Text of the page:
Such multiple categorizations added to the complexity of NJPS and its population numbers, Schulman said.
He also said the screening method of determining the respondents could have skewed the results. Schulman cited the lack of "rapport-building" questions to make a potential interviewee comfortable, which was done as a cost-saving measure, and the "open-end" question — "What is your religion, if any" — rather than a direct question about religious preference, which is done in more general surveys.
Once NJPS identified Jews, it went on to identified 4.3 million as more actively Jewish — from holiday observance to keeping kosher to belonging to Jewish institutions.
But Schulman warned the study could also "skew toward Jews who are more religiously identified," because those Jews are the ones who would more likely agree to a longer questionnaire.
Schulman was not available to discuss his findings.
Even before the NJPS was delayed last year, disagreement surfaced over the population counts.
Among the study’s chief critics was Gary Tobin, president of the Institute for Jewish & Community Research in San Francisco, who issued his own report counting 6.7 million U.S. Jews, tied to a wider circle of 13.3 million Americans with at least some Jewish ties.
Besides the population problem, Tobin said, synagogue membership figures in the NJPS were inflated. The NJPS found that 46 percent of the 4.3 million connected Jews belong to a house of worship.
That figure was based on a single question, and "studies of religion have shown that people don’t report accurately," he said. "People give the answer they think you want to hear."
He estimated the synagogue rolls at half that rate, based on figures from local Jewish community studies.
For their part, UJC officials dismissed the criticism.
"There are all kinds of numbers thrown around," said the project director of NJPS, Lorraine Blass.
Of Tobin’s study, she said, "The methodology was never made public."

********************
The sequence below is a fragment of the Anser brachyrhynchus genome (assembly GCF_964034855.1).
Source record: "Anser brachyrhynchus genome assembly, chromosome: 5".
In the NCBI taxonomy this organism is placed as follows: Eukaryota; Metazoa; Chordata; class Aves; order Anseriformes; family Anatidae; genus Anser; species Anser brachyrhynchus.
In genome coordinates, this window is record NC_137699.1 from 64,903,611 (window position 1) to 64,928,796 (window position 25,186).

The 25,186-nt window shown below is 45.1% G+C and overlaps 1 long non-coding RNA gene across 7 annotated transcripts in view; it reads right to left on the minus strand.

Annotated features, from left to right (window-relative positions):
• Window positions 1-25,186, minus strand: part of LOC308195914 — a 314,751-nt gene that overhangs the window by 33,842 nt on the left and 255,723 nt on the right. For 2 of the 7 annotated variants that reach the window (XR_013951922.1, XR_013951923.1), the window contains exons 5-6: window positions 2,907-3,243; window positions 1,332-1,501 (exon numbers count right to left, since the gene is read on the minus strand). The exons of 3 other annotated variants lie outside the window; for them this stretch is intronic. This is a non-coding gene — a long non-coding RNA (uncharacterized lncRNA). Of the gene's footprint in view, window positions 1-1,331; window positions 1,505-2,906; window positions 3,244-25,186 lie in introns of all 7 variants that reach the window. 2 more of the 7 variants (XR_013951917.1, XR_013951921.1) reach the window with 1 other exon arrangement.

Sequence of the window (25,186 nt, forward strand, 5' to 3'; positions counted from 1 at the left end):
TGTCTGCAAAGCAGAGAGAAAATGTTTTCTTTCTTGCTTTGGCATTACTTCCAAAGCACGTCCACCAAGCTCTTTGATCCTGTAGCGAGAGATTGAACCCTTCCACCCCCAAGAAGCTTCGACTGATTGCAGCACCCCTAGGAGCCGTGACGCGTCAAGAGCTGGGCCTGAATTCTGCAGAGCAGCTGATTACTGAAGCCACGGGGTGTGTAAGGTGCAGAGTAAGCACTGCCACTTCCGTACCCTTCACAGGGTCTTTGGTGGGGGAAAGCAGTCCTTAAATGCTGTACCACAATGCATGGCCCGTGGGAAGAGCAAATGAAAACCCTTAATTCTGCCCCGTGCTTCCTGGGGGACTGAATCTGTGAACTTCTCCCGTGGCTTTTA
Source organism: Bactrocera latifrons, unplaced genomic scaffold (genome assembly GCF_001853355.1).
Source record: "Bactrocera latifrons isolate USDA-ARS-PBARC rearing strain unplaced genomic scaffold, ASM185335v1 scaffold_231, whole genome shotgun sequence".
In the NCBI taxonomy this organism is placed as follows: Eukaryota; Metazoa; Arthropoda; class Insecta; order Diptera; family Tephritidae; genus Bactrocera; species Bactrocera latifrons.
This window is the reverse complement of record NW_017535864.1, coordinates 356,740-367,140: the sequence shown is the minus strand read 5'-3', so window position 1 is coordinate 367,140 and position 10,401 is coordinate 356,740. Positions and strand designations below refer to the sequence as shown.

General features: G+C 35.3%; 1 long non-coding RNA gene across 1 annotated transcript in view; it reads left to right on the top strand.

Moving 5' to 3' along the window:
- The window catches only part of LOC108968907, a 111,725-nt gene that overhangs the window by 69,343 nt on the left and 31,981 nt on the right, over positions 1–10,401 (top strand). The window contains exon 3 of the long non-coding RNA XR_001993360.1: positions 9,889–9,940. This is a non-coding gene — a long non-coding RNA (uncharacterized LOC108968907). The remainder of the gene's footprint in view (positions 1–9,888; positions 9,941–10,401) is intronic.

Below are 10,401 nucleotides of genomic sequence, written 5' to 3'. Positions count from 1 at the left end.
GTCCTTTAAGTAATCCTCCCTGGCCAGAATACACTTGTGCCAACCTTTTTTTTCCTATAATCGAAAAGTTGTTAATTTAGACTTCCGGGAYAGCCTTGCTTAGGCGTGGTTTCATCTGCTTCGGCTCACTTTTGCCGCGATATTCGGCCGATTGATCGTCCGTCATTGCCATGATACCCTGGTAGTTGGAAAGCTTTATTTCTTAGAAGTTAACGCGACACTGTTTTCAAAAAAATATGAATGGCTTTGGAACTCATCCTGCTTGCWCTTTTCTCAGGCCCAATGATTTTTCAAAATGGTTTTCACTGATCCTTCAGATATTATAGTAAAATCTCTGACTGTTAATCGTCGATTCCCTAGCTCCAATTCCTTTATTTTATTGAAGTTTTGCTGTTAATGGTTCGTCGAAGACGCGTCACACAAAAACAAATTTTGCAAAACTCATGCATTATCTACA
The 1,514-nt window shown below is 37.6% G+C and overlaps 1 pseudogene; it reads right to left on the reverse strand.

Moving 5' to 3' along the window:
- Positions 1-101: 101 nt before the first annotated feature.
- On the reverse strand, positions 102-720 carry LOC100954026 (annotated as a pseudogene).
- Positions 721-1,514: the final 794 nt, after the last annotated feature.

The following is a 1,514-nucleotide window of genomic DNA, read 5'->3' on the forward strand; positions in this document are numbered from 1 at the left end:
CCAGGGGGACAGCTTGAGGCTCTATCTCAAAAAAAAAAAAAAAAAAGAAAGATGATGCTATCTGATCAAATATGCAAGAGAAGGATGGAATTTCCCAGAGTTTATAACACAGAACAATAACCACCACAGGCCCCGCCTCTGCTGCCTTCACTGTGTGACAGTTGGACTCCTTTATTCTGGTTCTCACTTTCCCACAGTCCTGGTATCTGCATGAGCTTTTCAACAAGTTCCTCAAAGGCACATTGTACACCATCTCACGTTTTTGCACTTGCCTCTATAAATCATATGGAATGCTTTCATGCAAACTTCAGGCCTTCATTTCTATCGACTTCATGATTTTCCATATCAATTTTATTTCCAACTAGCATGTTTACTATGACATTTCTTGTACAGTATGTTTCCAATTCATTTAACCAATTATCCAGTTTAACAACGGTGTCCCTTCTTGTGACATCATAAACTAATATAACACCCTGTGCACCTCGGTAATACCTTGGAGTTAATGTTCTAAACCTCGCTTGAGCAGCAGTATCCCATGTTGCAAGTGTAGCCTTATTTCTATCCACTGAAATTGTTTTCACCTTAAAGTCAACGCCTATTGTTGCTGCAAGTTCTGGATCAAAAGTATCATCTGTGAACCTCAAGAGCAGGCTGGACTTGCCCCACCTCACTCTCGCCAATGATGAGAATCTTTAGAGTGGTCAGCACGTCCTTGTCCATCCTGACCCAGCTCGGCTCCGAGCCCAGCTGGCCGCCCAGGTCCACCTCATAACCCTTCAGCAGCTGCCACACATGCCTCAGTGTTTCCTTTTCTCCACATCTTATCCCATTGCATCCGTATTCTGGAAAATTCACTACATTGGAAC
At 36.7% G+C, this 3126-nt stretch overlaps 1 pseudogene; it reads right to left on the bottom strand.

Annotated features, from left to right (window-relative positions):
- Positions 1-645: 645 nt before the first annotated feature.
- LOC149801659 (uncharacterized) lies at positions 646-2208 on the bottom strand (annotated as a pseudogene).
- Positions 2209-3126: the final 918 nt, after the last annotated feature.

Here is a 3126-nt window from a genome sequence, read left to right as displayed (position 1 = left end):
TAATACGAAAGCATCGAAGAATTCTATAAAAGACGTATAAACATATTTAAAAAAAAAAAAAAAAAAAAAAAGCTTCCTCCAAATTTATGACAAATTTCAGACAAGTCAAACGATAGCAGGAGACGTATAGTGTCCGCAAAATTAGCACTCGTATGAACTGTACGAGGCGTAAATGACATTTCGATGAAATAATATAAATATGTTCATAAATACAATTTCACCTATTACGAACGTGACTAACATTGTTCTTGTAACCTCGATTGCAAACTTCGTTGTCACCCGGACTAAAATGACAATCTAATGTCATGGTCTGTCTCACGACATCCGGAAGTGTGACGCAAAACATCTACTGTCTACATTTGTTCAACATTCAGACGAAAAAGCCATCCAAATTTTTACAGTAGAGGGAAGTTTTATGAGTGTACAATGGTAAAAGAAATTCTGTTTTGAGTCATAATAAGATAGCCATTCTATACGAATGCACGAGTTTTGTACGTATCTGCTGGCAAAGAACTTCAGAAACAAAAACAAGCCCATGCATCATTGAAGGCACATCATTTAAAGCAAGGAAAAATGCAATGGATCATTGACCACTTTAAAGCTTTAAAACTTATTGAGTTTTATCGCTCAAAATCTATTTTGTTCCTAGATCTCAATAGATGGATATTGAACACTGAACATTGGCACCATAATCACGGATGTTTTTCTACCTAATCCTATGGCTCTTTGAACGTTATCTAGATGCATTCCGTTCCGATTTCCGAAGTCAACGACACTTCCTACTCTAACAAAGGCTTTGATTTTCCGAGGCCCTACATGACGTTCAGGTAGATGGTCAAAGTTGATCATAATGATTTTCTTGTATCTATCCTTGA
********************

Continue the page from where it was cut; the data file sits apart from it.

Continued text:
Tobin responded by saying he was readying a full report on his study, which he first made public shortly before the initial NJPS rollout last year.
Debate over the population figure broke out into full public view last week, after Goldberg, the Forward’s editor, wrote an Op-Ed piece for The New York Times called "A Jewish Recount."
Goldberg criticized the much-reported NJPS population drop and the previous, much-maligned intermarriage rate of 52 percent — recalculated for the latest survey at 43 percent — as "flawed figures" that the UJC promoted as a way to foment worry and enhance fund-raising.
A week earlier, Goldberg wrote in a Forward editorial that the UJC "sexed up" the intermarriage rate last time around in a lie meant to foment worry. The latest NJPS found a 47 percent intermarriage rate for the past five years – - or what would be 54 percent if figured the same way as in 1990.
Goldberg’s New York Times column "stuck in my throat," Hoffman wrote in his weekly e-mail to UJC members last Friday.
Hoffman told JTA that while he believed the NJPS will ultimately prove worthy, Goldberg’s "grandstanding and slander will hurt not the study itself, but the UJC" in the short term.
"If we undercounted, everyone is telling us we undercounted the less affiliated and the intermarried and the more marginal, so it’s a Pyrrhic victory for him."
Goldberg said the UJC was "vilifying the messenger when they don’t like the message."
The population figure "is supposed to be a statistic," Goldberg said in an interview."A statistic that is off by a couple of hundred thousands is not a statistic. That’s ridiculous."
Goldberg said he believes the UJC suffers from"bizarre psychology" that finds bad news so that Jews will act to beef up Jewish identity and stem intermarriage.
"The numbers are wrong, and therefore they have created a false impression," he said. "They’ve created headlines across the country, and they don’t take any responsibility for them."
In the Jewish social science community, there was an outcry at Goldberg’s assertions that the social scientists and UJC had engaged in fraud.
Cohen, who said he was a longtime friend of Goldberg’s, called it "inappropriate and wrong to describe anyone’s actions as a case of fraud."
Beyond the community of demographers involved with the study, Rela Mintz Gefen, president of Baltimore Hebrew University, says she has seen an impassioned, healthy discussion in the Jewish social science community as a result of the controversy.
She said there is a "consensus among social scientists that there was no fraud, no conspiracy, but an honest disagreement among scholars over who should be included" in defining a Jew.